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Full text of "Alaskan glacier studies of the National Geographic Society in the Yakutat Bay, Prince William Sound and lower Copper River regions"

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170                                 ALASKAN GLACIER STUDIES
,> shaking.   The Marvine Glacier, on the other hand, seems to be much larger than either
of these, and certainly is if the Malaspina extension of Marvine Glacier is included. We do not know what the conditions are in its upper portion, and it is possible that the advance is the result of a thrust from some of the shorter tributaries; or it may be true that this glacier is a steep one, though broad and flat where it emerges from its mountain valley, expanding far beyond the mountains because of large supply grounds at no great distance back in the mountains. The best map of the region that we have indicates that the latter is true, and that the Marvine Glacier is little if any longer than the Variegated Glacier and much shorter than the Lucia Glacier. If this is not true, it is certainly noteworthy that this glacier should have advanced as early as the Atrevida, and three years before the Lucia did. If we could depend absolutely on the map the question would be easily settled.
By the advance of these four glaciers the ice surface was in each case profoundly broken, being transformed from a surface over which one could easily travel in 1905 to one which was utterly impassable in 1906. In at least two cases, the Atrevida and Variegated Glaciers, there was a lateral spreading of the ice within the mountain valley, closing up marginal valleys which had previously existed. In these two cases, and probably in the others also, there was a pronounced thickening of the glacier at and beyond the mountain valley mouth. Three of the glaciers—the Marvine, Atrevida and Variegated —terminate in expanded piedmont bulbs, and in each of them the breaking of the ice surface extended into these ice bulbs, in the Marvine reaching to the very outer edge, but in the two others failing to affect the outermost parts of the stagnant ice. From this we infer that the thrust in the Marvine Glacier was the most pronounced of all and this inference is supported by the further fact that the extent of the area of broken ice was far greater in the Marvine than in the other glaciers. The area of broken ice visible in the Marvine Glacier, and its continuation in the eastern lobe of Malaspina Glacier, was fully 15 miles in length and from 8 to 10 miles wide in the broadest part; in Atrevida and Variegated Glaciers the broken ice occupied an area whose length was between 5 and 7 miles, with a breadth of % or 8 miles in the broadest part. All four of the glaciers advanced along their fronts andmargins, the greatest advance being in the Haenke Glacier, the only one whose terminus was confined between mountain walls. Here the front of the glacier was pushed forward nearly a mile and it was transformed from non-tidal to tidal condition by the thrust. The forward motion in the other three glaciers was partly dissipated ip. breaking the piedmont area and partly in thickening the ice in it; but some of the thrust was effective in pushing the margins of the piedmont areas outward. This was clearly shown in Variegated Glacier by the overriding of a granite gorge; in the others by the advance of the margin into the fringing forest.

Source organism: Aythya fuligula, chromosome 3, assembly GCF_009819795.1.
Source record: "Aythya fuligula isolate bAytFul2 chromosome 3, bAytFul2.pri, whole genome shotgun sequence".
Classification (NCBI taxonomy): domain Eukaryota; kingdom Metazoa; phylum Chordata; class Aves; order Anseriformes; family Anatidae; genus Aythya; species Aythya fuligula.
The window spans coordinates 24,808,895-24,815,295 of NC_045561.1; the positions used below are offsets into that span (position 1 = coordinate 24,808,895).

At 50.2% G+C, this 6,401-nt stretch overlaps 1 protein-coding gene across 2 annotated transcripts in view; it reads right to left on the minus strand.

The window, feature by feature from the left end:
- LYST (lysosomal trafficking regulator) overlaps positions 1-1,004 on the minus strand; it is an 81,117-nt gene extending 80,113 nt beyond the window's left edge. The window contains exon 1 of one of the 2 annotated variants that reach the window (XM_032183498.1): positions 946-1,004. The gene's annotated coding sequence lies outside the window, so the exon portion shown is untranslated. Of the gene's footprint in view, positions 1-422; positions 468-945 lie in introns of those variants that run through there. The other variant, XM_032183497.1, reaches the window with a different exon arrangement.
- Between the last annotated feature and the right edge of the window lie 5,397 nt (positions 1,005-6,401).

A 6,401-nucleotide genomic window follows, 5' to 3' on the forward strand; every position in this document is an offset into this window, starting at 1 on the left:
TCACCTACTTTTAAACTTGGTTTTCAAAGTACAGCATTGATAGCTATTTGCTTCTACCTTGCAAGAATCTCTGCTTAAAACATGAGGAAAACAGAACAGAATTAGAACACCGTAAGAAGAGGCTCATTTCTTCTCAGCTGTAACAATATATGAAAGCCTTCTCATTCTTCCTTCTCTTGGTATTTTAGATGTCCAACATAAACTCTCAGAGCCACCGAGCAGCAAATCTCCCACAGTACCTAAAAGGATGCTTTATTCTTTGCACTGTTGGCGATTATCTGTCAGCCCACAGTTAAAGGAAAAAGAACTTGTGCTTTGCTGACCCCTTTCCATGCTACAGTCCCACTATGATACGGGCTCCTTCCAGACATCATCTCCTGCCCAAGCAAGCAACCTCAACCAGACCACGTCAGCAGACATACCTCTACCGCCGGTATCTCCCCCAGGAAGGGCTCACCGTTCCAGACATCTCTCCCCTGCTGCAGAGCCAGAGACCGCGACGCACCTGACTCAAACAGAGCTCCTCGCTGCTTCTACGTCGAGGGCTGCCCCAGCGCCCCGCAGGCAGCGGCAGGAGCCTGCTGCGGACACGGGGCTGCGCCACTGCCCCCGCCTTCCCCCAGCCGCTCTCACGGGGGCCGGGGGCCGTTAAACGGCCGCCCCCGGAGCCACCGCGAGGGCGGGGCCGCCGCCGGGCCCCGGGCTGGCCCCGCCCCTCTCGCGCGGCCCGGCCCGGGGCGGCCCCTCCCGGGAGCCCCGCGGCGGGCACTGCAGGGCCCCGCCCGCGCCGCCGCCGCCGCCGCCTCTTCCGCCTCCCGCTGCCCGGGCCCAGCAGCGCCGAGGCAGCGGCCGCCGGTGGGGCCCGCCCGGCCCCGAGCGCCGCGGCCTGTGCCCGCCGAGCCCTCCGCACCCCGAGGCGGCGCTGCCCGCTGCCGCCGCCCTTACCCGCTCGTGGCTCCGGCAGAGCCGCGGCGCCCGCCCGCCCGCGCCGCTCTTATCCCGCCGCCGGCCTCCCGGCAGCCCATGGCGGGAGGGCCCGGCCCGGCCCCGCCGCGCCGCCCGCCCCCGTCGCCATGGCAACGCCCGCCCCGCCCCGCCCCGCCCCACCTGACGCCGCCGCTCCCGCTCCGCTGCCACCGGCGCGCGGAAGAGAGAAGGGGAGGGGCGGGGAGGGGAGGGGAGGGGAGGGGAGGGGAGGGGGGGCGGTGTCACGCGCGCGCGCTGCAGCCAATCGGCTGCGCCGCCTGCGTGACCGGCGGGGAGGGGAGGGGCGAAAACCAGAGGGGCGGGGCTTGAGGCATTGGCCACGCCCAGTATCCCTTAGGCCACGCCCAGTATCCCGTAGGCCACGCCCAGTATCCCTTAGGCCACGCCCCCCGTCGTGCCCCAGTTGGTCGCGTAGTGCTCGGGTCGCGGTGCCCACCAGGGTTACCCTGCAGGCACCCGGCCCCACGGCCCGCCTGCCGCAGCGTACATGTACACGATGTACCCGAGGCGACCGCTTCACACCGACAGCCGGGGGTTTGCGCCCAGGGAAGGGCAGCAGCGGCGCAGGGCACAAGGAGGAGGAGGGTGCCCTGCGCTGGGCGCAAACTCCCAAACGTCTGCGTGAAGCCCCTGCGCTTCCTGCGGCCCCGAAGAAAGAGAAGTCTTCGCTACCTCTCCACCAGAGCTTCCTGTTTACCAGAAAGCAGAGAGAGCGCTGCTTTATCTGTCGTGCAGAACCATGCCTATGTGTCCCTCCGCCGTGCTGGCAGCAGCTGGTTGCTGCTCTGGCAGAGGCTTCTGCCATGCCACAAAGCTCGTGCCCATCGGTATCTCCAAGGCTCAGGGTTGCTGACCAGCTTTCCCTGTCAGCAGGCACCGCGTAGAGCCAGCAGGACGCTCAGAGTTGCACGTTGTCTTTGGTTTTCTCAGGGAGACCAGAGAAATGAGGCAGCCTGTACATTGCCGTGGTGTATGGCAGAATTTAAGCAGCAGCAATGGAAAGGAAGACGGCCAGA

Thus, any theory which will account for the transformation of these glaciers, must explain not only change from stagnant condition to activity, and from smooth to broken surface, but also actual forward movement and pronounced thickening of the glaciers. The theory must also account for the suddenness of the change. At least three of the glaciers, Atrevida, Haenke, and Variegated, and probably also a fourth (the Marvine) passed through the complete cycle in approximately one year. In the last of August, 1905, they showed almost no evidence of change, though in the Atrevida and Marvine Glaciers there were observed phenomena in 1905 that were later interpreted as the beginning of the advance; in June, 1906, all four glaciers were utterly transformed. The